Extended Lens Board required for 300mm + on Tachihara ?

Discussion in 'Large Format' started by ken_lee|11, Jun 27, 2002.

  1. I have a 240mm Fujinon lens (love it) for my Tachihara, and am
    thinking of getting something longer. Apparently, the Tachihara has a
    max bellows draw of 330mm. I presume that with a 300mm lens, I could
    focus to inifinity no problem, but have no idea how much closer I
    could get, and whether the camera would be unstable, or otherwise

    How much of an extended lens board would be required / possible /
    practical, to accommodate a longer lens ? Would using it introduce
    other problems ?

    Does anyone have experience using 300mm+ lenses with the Tachihara ?

    Thanks !
  2. I don't use Tachi, but the formula is as follows.

    1/a + 1/b = 1/f

    a : distance from lens center to object.
    b : distance from lens center to film.
    f : focal length of a lens.

    When f = 300mm, b = 330mm, then a = 3300mm. Acutual distance between an object to film is 3300 + 330 = 3630mm. So around 4m would be the answer.

    If you pick telephoto type 300mm lens up, you can get to very close. Fujinon T300mm/f8, for example, require 197mm bellows for infinity focus, so your Tachi with Fujinon T300/f8 is equivalent to normal 300mm lens with 433mm bellows.
  3. I use a couple of long lenses on my Tachihara.

    I have a 12" Artar which I front mounted onto an Ilex oscillographic shutter. The thickness of the shutter and the adapter ring which I machined to mount it to the shutter produce an effective 2.5" of extension. I can focus down to about 10 feet with this. I use this lens more than any other, and since my interests are landscape and scenics, this works very well for me.

    I also fitted a 15" APO Raptar to an Ilex Oscilloscope shutter for my Tachiara. I made a short extension tube from an aluminum conduit union for this and the combination of the shutter, adaptor, and extension tube amount to about 4 inches additional length. This arrangement will focus down to about 12 feet, again no problem given my current interests.

    I'm quite pleased with this but the Raptar is a lightweight lens and the extension tube is aluminum. I wouldn't want to put any more weight than this on the fron standard of the Tachihara, so for me the 15" lens will be the longest non-telephoto optic practical.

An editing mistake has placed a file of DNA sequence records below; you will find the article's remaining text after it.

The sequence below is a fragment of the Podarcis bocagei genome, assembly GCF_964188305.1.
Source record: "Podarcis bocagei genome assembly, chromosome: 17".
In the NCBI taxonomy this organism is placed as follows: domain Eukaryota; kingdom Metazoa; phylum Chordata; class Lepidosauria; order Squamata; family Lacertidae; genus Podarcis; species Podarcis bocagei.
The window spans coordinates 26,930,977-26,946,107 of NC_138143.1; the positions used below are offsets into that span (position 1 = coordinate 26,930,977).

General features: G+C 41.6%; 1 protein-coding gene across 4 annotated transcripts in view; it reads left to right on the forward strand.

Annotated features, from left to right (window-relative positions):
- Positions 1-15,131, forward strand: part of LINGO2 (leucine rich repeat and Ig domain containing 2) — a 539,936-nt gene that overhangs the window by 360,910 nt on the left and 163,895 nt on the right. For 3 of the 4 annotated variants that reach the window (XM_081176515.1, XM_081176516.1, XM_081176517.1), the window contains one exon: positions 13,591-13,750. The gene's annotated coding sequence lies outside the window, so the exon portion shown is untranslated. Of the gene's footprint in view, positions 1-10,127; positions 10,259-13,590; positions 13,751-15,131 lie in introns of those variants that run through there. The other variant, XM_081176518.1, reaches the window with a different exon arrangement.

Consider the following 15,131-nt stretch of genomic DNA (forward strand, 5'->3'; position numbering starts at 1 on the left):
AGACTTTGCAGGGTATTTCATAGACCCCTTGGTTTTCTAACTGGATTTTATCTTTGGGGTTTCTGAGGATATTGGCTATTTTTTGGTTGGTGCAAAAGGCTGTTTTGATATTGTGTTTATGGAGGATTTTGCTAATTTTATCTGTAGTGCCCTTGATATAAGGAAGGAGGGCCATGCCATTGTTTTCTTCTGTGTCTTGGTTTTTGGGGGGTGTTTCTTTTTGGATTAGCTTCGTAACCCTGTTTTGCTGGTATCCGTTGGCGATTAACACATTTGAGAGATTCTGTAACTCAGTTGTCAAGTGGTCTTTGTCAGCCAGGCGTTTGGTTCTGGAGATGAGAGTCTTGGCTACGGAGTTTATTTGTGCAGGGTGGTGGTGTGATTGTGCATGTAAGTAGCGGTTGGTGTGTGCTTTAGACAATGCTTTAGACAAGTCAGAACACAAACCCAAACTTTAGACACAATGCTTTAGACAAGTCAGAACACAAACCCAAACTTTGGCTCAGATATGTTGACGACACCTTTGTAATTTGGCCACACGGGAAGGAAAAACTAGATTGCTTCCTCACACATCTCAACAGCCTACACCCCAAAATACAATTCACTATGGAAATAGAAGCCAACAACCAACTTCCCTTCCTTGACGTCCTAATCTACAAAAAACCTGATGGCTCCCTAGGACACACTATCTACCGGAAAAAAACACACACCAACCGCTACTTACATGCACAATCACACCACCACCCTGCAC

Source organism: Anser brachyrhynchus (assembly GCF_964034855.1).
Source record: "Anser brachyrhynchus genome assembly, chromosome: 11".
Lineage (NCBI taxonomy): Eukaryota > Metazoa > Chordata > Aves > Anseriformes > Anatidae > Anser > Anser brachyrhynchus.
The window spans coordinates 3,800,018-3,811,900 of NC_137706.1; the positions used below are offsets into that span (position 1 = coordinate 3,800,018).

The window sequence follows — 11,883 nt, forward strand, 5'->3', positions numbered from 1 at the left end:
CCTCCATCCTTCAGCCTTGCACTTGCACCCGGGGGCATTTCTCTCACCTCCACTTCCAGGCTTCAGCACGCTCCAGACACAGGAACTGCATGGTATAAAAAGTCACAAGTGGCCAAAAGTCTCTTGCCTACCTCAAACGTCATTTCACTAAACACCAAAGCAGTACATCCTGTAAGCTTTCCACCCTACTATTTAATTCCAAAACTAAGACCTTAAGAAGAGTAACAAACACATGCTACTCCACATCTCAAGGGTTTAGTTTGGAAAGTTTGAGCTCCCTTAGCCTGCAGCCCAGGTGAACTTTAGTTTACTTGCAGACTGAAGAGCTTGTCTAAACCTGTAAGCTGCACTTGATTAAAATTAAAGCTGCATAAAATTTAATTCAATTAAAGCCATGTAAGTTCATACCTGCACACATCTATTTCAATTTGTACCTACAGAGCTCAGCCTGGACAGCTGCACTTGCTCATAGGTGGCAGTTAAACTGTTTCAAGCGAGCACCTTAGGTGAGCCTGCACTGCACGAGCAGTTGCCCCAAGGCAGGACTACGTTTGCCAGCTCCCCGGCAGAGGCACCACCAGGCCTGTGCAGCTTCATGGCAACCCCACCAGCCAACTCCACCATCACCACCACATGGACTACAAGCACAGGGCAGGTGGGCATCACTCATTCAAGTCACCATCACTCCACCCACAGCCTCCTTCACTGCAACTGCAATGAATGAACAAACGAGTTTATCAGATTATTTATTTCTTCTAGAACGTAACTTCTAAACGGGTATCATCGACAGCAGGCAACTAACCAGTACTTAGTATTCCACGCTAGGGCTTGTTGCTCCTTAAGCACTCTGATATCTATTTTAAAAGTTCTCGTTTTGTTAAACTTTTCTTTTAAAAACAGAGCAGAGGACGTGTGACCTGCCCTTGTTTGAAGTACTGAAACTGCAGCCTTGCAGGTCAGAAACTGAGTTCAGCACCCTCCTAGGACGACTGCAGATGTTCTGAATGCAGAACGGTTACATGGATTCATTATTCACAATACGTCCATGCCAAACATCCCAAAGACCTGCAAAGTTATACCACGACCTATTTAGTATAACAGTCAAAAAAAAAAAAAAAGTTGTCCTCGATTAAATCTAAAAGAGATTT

4. To Ken Itoh -

    Thank you for the mathematical formula. This is very useful !

    Since you speak Japanese, may I ask: What does the name Tachihara mean ? I wonder if this name has a poetic meaning. Thanks !

    - Ken Lee
  5. Ken, check out the Fuji 300 T. It's the only tele mounted in a Copal 0 shutter. Uses less than 200mm bellows draw at infinity. It's very light and compact. I bought mine from Jim, at Midwest Photo Exchange, (mpex.com). I sold my Nikon 300M for the very reason you mention. Too much strain on the short bellows.The Nikon was mounted in a Copal 1 shutter. Front heavy, and didn't have the bellows draw to focus at closer distances. I really like this little Fuji tele. It solved the short bellows problem without the need for a "top hat" lensboard extender.
  6. Eugene -
    Thanks for the info. Makes sense !
    You suggest that the lens is small and light weight. Is this the same lens that is pictured on the following page at Badger Graphics ?
    According to Chris Perez's Large Format Lens Test page, the lens wighs 415 grams. Perhaps that is still rather light - it just looks pretty large.
    - Ken
  7. "Tachihara" is the name of the president, the founder of the company, and the engineer who make Tachi with his hand.
  8. Oops!

    The founder of the Tachihara Camera Co. is Masao Tachihara, the father of the present president Michio Tachihara. Masao established Tachihara Camera Co. in 1934.

    "Tachihara" is written in two Kanjis (Chinese characters). "Tachi" means "Stand", "Hara" means "Field", thus his family name means "Stand in the field". So Michio focused not on studio monorail but on field technical camera. When Michio developed the first Tachi 4x5 in 1959, he named it as "Fielstand". "Tachihara" is equal to "Stand Field" in English and he placed his name upside down, and delete "d" of "Field", resulted in the well known Tachi's name "Fielstand".